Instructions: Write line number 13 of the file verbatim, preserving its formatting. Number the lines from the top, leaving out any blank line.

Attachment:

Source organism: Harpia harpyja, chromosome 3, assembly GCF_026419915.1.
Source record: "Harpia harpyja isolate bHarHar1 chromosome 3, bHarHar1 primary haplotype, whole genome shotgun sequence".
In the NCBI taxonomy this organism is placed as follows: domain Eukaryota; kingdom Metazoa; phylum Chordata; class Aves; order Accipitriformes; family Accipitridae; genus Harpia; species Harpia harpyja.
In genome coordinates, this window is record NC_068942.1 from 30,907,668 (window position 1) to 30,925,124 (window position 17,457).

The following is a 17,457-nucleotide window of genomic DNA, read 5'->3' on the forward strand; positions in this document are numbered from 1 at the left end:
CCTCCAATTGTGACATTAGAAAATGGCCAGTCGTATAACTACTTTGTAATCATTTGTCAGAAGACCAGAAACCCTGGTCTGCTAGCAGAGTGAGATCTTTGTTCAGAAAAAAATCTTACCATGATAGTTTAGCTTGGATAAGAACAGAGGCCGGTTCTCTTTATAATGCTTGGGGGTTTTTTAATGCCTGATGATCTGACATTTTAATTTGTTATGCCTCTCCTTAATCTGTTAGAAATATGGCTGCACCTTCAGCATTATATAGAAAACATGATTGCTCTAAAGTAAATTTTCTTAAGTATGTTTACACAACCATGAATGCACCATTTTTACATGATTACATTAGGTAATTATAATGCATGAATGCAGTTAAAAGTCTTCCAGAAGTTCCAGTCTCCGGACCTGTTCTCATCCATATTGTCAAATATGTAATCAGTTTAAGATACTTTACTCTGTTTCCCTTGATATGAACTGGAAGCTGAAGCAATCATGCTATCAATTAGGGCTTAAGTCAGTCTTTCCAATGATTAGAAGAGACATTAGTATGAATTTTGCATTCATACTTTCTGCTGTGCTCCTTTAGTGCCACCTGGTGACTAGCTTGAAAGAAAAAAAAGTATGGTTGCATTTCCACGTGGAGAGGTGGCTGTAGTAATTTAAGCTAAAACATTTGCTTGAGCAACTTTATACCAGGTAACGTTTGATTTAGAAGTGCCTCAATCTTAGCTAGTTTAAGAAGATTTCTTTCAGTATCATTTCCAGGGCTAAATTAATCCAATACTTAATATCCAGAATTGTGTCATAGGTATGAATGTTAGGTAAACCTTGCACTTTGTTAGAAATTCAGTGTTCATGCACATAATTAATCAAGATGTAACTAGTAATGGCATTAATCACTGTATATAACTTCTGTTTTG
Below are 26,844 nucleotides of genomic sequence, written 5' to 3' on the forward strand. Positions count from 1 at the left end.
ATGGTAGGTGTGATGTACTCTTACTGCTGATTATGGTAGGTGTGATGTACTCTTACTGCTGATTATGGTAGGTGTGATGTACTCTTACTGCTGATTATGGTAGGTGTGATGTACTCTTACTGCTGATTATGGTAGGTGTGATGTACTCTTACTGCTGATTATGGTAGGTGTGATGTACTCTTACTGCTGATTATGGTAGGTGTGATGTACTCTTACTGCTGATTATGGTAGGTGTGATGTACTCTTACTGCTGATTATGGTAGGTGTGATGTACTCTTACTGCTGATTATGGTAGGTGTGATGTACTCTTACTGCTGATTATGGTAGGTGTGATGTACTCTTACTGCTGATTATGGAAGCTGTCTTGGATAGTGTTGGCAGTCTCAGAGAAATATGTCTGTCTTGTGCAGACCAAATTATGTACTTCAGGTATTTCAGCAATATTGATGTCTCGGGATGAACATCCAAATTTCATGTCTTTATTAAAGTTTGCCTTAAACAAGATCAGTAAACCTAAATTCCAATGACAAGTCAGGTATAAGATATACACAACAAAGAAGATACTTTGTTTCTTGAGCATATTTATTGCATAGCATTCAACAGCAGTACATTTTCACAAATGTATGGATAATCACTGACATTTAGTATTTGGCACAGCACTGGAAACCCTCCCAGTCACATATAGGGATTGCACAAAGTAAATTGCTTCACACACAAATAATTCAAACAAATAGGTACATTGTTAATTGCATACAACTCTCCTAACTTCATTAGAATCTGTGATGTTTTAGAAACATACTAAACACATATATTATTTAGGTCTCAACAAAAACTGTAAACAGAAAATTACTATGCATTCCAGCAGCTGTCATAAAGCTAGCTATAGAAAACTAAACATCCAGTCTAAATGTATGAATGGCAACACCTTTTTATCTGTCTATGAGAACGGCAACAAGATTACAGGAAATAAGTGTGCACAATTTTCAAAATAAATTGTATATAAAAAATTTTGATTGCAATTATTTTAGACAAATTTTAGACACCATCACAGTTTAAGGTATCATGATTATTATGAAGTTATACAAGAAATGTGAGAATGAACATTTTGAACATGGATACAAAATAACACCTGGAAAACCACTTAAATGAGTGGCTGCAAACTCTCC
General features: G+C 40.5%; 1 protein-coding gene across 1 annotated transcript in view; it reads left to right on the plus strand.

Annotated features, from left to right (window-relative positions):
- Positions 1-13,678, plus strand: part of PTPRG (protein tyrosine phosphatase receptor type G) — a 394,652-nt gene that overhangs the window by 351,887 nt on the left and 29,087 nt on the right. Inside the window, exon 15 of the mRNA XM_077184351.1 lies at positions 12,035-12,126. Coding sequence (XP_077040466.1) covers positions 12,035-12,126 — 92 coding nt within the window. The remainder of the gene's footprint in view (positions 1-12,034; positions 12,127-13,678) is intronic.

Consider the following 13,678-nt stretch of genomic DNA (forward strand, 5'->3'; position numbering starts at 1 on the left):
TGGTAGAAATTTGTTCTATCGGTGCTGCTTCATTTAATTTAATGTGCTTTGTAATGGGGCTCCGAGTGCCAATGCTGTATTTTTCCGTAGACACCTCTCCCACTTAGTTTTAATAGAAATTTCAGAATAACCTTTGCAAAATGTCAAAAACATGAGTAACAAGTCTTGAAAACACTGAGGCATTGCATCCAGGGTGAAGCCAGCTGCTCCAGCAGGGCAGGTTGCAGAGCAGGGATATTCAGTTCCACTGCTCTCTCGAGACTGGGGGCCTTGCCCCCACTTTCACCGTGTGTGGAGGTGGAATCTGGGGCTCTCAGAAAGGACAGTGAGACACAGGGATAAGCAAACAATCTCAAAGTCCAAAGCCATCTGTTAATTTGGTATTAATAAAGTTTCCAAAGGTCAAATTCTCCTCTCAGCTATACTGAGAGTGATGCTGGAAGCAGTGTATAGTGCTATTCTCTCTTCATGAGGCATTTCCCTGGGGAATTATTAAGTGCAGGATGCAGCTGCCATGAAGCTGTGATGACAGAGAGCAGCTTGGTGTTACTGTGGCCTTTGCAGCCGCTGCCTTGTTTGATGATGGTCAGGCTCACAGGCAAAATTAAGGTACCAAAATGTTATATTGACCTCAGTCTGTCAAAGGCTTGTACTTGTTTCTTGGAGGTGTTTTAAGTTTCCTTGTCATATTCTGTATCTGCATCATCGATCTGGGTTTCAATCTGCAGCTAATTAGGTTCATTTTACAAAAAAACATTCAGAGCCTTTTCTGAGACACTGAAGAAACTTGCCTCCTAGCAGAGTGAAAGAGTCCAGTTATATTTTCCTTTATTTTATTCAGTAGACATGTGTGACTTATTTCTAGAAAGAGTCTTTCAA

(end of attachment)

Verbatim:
TGGTAGAAATTTGTTCTATCGGTGCTGCTTCATTTAATTTAATGTGCTTTGTAATGGGGCTCCGAGTGCCAATGCTGTATTTTTCCGTAGACACCTCTCCCACTTAGTTTTAATAGAAATTTCAGAATAACCTTTGCAAAATGTCAAAAACATGAGTAACAAGTCTTGAAAACACTGAGGCATTGCATCCAGGGTGAAGCCAGCTGCTCCAGCAGGGCAGGTTGCAGAGCAGGGATATTCAGTTCCACTGCTCTCTCGAGACTGGGGGCCTTGCCCCCACTTTCACCGTGTGTGGAGGTGGAATCTGGGGCTCTCAGAAAGGACAGTGAGACACAGGGATAAGCAAACAATCTCAAAGTCCAAAGCCATCTGTTAATTTGGTATTAATAAAGTTTCCAAAGGTCAAATTCTCCTCTCAGCTATACTGAGAGTGATGCTGGAAGCAGTGTATAGTGCTATTCTCTCTTCATGAGGCATTTCCCTGGGGAATTATTAAGTGCAGGATGCAGCTGCCATGAAGCTGTGATGACAGAGAGCAGCTTGGTGTTACTGTGGCCTTTGCAGCCGCTGCCTTGTTTGATGATGGTCAGGCTCACAGGCAAAATTAAGGTACCAAAATGTTATATTGACCTCAGTCTGTCAAAGGCTTGTACTTGTTTCTTGGAGGTGTTTTAAGTTTCCTTGTCATATTCTGTATCTGCATCATCGATCTGGGTTTCAATCTGCAGCTAATTAGGTTCATTTTACAAAAAAACATTCAGAGCCTTTTCTGAGACACTGAAGAAACTTGCCTCCTAGCAGAGTGAAAGAGTCCAGTTATATTTTCCTTTATTTTATTCAGTAGACATGTGTGACTTATTTCTAGAAAGAGTCTTTCAA